Your Guide to Sushi Maki

Wednesday, May 25, 2016

I have gotten bored with what I’m eating. It seems like it’s the same ol’ day after day.

Sound familiar?

Yes, even a chef who has access to all sorts of recipes can find herself in a rut.
So this week I switched things up and created some incredibly tasty raw vegan sushi rolls.

I know I need to be eating more sea vegetables because of their insanely dense nutrition profile, but I’m not a huge fan of the fishy, salty taste. It was time to get creative and find sneaky ways to get more sea vegetables into my diet in an easy, convenient — minus the fishy taste — way.

Nori (a type of seaweed used to create sushi rolls) is a complete protein and an excellent sources of trace minerals, iodine, zinc, calcium, and iron. Nori is also rick in the “beauty vitamins” (B vitamins and vitamins A, C, and E) — those vitamins that help build collagen.
Here’s an interesting fact: Nori is a similar makeup to human blood, so it is excellent at alkalizing the body and in healing and repairing our systems. IT is also known to lower cholesterol and remove heavy metals and radioactive chemicals from our body.

In fact, Nori has incredible antibiotics properties, so the next time you get a cut, scrape, or bite, use strips of Nori instead of Band-Aids.

With these kinds of health benefits and healing properties, you can see why I’m on a mission to eat more of them.

A simple way to add more sea vegetables like Nori into your diet is with sushi rolls. I promise you don’t need to be a Japanese-trained chef to master creating sushi maki (which means “roll” or “to roll”).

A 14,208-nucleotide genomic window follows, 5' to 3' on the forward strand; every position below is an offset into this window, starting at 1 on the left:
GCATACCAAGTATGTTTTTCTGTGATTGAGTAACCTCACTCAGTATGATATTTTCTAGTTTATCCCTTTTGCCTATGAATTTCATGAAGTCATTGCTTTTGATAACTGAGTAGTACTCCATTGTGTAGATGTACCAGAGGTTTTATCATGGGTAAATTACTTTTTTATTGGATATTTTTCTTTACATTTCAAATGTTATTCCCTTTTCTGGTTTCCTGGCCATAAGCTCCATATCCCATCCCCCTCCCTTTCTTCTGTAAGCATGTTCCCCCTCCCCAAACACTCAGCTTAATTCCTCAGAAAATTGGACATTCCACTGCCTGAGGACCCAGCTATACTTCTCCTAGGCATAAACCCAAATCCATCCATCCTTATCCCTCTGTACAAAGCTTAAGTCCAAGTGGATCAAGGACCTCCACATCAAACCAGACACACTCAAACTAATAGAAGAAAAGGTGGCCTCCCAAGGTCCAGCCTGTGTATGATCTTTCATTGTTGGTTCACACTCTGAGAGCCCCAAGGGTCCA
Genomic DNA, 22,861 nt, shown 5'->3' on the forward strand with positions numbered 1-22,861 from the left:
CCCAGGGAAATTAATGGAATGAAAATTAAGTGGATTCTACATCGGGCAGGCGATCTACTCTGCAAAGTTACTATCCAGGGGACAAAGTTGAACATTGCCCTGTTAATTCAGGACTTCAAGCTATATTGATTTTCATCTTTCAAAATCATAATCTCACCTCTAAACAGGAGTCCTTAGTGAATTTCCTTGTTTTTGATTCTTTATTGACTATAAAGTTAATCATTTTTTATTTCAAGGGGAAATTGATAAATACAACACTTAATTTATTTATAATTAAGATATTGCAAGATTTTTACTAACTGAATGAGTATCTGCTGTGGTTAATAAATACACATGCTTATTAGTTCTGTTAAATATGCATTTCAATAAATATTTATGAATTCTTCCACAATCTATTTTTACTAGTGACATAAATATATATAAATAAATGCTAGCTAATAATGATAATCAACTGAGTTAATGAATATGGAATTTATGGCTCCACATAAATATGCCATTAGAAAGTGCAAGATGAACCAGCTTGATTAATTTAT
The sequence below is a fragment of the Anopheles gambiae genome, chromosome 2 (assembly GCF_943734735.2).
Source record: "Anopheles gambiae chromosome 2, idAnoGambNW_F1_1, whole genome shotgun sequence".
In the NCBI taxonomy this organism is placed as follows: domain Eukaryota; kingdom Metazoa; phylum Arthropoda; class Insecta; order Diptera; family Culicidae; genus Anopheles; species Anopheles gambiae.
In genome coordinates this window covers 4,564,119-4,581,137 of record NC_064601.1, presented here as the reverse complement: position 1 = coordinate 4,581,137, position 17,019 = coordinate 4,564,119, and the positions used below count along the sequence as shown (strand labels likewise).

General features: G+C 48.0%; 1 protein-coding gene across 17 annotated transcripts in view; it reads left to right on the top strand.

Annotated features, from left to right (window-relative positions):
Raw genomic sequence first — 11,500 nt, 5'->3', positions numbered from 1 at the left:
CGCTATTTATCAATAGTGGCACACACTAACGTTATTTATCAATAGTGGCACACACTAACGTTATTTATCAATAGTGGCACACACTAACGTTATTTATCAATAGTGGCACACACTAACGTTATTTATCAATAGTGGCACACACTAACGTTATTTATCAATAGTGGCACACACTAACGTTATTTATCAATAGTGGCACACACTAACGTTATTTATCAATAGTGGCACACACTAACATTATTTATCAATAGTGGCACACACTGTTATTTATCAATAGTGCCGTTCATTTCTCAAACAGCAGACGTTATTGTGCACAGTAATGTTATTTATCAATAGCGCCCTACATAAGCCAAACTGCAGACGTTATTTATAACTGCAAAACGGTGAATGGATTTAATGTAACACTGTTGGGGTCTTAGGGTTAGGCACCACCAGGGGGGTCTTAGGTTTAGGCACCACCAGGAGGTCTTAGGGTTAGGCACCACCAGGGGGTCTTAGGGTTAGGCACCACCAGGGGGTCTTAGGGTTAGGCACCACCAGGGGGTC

And these rolls are 100% raw and vegan. I can’t wait to show you 2 different ways to make raw rice!

My taste buds are excited! I made a couple different varieties this week — the flavor combinations are endless. No more food boredom.

  • 4 Nori sheets — Make sure they are labeled “raw.”
  • 1 recipe of rice (see options below)
  • 2 cups of your favorite fillings — try any combination of avocado, shredded carrots, red pepper (julienne), cucumber (julienne), marinated mushrooms, cilantro, mango, crushed nuts, sesame seeds, mung beans, sprouts, spinach, and mint.

  • Separate Nori sheets and place the shiny side down on a flat, dry surface.
  • Layer your fillings all the way across the bottom edge of the Nori (the side closest to you). Start with drier ingredients like rice so your Nori doesn’t get soggy.
  • Starting at the edge closest to you, roll the Nori upward to enclose the fillings. Roll as tightly as you can.
  • Once your Nori is rolled, dab a little water along the edge to seal the roll shut.
  • Slice into pieces using a dry, sharp knife.


  • 1 1/2 cups of your choice — cauliflower florets or peeled and diced turnips, jicama, or squash
  • 1/2 cup cashews
  • Pinch of sea salt
  • 2 teaspoons raw apple cider vinegar

  • Place cauliflower, turnips, jicama, or squash (your choice), cashews, and salt in a food processor and process until it forms rice-like flakes.
  • Add vinegar and pulse gently for a couple seconds.


  • 1 1/2 cups wild rice
  • 3 cups water

  • Place rice in a large bowl and cover with water.
  • Cover and let sit for 24 – 48 hours. The longer it soaks, the softer it gets.
  • Strain, rinse, and change water 2 – 3 times per day.
  • Strain and rinse well before using.
*Use raw and organic ingredients whenever possible.

Dr. Marina Gafanovich, MD 
1550 York Ave New York, NY 10028 
(212) 518-4529 

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